What should I ask a pension provider?

There are a few really key questions you should ask here. Think of it like a job interview, where only the one which best suits your needs will do.

Who manages the pension?

Will employees be responsible for managing their pension (i.e., can they choose where their contributions are invested), or will there be a scheme manager to do it for them?

What are the fees and charges?

Pension providers generally take a fee as a percentage of the whole pension pot each year. Many will also charge an annual management fee, typically of around 0.3%.

Where is the money invested?

Where will the money actually go? Will it be invested in cash, shares, stocks, or property for example?

Is there a limit to how many employees you can add?

It’s worth going for one with either a very high limit, or no limit at all. After all, your organisation will hopefully grow over the years, so you need to make sure you won’t hit problems.

Now assess your workforce

As soon as your very first employee starts work, you must have a workplace pension in place for them. This is referred to as your ‘duties start date’. However, as we know already, you need to make sure they meet the eligibility criteria for auto-enrolment.

All your employees should have a contract anyway, and this is also their gateway to your company pension scheme. Their age, earnings and where they work will also come into play; we’ve touched on this a bit already.

These days money is tight for many people, and it may be that some employees are counting the pennies. Rightly or wrongly, a far-off retirement isn’t a top priority right now, so they may want to opt out. That’s fine, but you still need to sign them up in the first place. They can then opt out later on if they want to.

As a responsible employer, it’s your legal duty to make sure everyone who is entitled to a workplace pension can benefit from one.

What type of workers do you employ? For the purposes of pensions, businesses generally have three different types of workers:

Each of your employees will likely fall into one of these categories, and it’s your responsibility to give The Pensions Regulator evidence of every one of them. The only time you don’t need to worry about enrolling a worker onto your company scheme is if they are an external worker, and not directly employed by your business. They might be an agency worker or freelancer, for example.

Eligible jobholders – what are they?

Eligible jobholders are those people we mentioned earlier on, right at the start. They’re over the age of 22, earn more than £10,000 a year, and are contracted to work in the UK.

And a non-eligible jobholder?

A non-eligible jobholder will be:

Who would be classed as an entitled worker then?

Entitled workers are employees who can pay into a company pension, but who won’t be automatically enrolled. They will be contracted to work in the UK, and will also usually be:

Tax return services

What do I need to offer each type of worker?

Although you are responsible for offering each type of worker the chance to join a pension scheme, they don’t all necessarily need to be on your workplace one.

Eligible jobholders

All eligible job holders must be enrolled into a pension scheme by the time they start working for you.

They must be auto enrolled, but they can opt out within 30 days if they want to. Having said that, as a reasonable and responsible employer it’s well worth making them aware of the pension scheme’s benefits so they can make a really informed decision.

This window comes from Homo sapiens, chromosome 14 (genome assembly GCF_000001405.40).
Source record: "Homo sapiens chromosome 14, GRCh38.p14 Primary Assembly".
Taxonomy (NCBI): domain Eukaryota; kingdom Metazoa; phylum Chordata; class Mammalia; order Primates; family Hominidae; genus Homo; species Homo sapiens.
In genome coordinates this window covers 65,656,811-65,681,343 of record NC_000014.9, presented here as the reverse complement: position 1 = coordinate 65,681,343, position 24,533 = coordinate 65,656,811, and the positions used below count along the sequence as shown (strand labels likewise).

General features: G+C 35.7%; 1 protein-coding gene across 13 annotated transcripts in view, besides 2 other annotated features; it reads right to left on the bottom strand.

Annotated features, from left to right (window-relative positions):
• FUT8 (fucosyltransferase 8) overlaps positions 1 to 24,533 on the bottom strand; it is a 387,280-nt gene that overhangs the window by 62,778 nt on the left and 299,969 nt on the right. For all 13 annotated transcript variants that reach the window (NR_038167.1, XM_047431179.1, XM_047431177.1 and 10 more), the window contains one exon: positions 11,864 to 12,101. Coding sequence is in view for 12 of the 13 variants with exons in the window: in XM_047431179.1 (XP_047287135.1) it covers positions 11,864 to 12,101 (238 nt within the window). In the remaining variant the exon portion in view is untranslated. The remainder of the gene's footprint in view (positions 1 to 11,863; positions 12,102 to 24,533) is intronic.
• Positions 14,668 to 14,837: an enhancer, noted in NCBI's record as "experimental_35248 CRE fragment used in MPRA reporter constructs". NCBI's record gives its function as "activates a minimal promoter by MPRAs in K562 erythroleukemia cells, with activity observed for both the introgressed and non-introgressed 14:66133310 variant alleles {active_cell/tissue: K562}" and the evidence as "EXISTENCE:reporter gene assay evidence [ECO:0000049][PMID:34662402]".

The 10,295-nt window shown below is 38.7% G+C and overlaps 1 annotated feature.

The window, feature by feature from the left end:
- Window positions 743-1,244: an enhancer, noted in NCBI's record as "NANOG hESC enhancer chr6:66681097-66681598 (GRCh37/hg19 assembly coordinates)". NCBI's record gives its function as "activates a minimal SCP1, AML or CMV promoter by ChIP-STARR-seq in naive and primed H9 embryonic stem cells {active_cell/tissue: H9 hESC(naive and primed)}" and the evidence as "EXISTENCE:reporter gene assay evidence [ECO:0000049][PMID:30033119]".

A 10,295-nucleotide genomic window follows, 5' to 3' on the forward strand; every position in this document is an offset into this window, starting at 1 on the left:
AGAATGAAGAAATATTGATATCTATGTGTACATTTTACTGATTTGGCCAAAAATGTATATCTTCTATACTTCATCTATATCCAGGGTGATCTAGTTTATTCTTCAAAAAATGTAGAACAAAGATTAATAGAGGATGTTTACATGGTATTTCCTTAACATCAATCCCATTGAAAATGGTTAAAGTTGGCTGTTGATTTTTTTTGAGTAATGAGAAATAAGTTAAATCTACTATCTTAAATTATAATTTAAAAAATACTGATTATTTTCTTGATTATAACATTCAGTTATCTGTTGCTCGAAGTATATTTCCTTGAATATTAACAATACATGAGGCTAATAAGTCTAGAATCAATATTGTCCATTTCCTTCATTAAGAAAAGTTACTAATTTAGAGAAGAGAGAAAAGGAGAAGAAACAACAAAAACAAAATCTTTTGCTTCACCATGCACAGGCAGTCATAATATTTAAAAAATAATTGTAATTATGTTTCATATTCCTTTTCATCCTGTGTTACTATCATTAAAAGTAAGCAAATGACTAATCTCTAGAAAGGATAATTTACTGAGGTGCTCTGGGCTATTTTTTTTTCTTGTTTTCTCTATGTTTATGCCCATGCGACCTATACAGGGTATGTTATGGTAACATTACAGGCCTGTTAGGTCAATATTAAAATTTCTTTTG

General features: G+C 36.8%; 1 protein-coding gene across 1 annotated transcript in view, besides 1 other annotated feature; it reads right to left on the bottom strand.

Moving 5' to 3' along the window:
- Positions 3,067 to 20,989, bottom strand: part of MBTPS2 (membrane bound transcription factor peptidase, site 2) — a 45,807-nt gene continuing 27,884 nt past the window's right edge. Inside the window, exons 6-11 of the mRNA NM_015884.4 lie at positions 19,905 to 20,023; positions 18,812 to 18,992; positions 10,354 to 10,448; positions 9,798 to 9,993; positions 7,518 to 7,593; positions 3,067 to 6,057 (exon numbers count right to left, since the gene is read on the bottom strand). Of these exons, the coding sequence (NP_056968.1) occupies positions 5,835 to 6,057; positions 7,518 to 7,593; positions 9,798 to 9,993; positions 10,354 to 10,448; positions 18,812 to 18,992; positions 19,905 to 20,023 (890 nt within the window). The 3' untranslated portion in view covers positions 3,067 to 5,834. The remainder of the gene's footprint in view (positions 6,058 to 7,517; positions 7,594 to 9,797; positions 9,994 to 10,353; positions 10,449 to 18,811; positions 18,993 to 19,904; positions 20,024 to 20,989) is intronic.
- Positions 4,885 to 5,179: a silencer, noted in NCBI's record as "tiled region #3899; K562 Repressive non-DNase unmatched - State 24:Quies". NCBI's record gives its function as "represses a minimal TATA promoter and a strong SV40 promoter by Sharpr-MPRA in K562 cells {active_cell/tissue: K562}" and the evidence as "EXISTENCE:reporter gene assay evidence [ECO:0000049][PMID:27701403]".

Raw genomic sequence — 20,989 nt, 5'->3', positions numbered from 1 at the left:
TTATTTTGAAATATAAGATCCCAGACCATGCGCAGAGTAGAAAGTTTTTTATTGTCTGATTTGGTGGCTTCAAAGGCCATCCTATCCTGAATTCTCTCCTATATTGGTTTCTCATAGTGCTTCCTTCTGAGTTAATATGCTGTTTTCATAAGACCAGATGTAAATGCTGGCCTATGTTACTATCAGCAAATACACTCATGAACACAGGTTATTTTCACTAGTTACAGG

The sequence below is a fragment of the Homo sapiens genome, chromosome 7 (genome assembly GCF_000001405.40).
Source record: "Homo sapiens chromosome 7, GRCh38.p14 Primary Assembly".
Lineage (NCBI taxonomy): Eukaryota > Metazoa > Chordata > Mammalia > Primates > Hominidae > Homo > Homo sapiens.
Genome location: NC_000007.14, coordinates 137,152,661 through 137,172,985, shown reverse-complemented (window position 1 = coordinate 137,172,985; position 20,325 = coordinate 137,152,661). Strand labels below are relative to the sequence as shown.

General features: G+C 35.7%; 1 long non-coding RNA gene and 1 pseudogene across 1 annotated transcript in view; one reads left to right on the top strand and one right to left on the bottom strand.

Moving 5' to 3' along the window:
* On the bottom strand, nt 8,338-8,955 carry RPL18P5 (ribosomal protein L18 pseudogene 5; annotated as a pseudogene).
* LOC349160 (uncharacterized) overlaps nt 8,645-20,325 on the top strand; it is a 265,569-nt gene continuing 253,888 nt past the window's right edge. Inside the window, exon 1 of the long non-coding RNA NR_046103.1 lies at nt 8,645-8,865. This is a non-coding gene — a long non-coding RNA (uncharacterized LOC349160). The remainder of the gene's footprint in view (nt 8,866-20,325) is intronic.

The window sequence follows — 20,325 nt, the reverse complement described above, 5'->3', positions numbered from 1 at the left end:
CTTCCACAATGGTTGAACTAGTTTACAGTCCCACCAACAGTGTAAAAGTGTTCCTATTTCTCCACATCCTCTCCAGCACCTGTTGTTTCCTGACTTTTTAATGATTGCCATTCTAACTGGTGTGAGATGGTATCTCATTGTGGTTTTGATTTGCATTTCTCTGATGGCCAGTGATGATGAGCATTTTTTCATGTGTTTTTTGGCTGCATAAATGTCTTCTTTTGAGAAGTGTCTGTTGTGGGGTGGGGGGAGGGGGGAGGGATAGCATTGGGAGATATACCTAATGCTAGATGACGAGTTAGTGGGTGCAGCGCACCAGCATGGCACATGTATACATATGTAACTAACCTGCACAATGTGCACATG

As part of their initial auto-enrolment, you also need to explain to them:

All the above information and more will be provided by whichever pension provider you decide to go with. It’s important that you communicate the details of the scheme to your staff, and keep everything transparent.

If an eligible jobholder decides to opt out, then the auto-enrolment process must be repeated after three years. They’ll have the opportunity to opt out again, and the process will continue to repeat on a 3-yearly basis.

Non-eligible jobholders

As we’ve already highlighted, non-eligible jobholders don’t need to be automatically enrolled onto your workplace pension. You must still pass on as much information as possible about opting in, or about how they can contribute to a separate pension scheme instead.

If they do decide to pay into the auto-enrolment workplace pension, as their employer you must pay in your contribution exactly as you would for eligible jobholders.

Entitled workers

It isn’t mandatory to enrol an entitled worker, though you should make it clear they’re welcome to join the pension scheme if they want to. This could be the same pension scheme used for other employees, or it could be a different one.

The big difference here though is that you can choose to contribute to an entitled worker’s pension, but it isn’t compulsory. If you would like to make contributions, make sure you look out for a pension scheme which lets both your worker, and you, pay in.


If you’re still struggling and would like to talk about your accounting requirements, we’re here to help. Simply get in touch with the TAP team by calling 020 3355 4047 or get an instant online quote. There’s support with payroll on offer if you need it too. Don’t forget: If you’re starting a new business, we’ll give you 40% off our accountancy services for 3 whole months!

About The Author

Suzanne Goodier-Dodson

I'm a Payroll Manager with a degree in Mathematics, responsible for overseeing every aspect of payroll for our clients. In my spare time, I love to travel and going to gigs. Read my Staff Spotlight.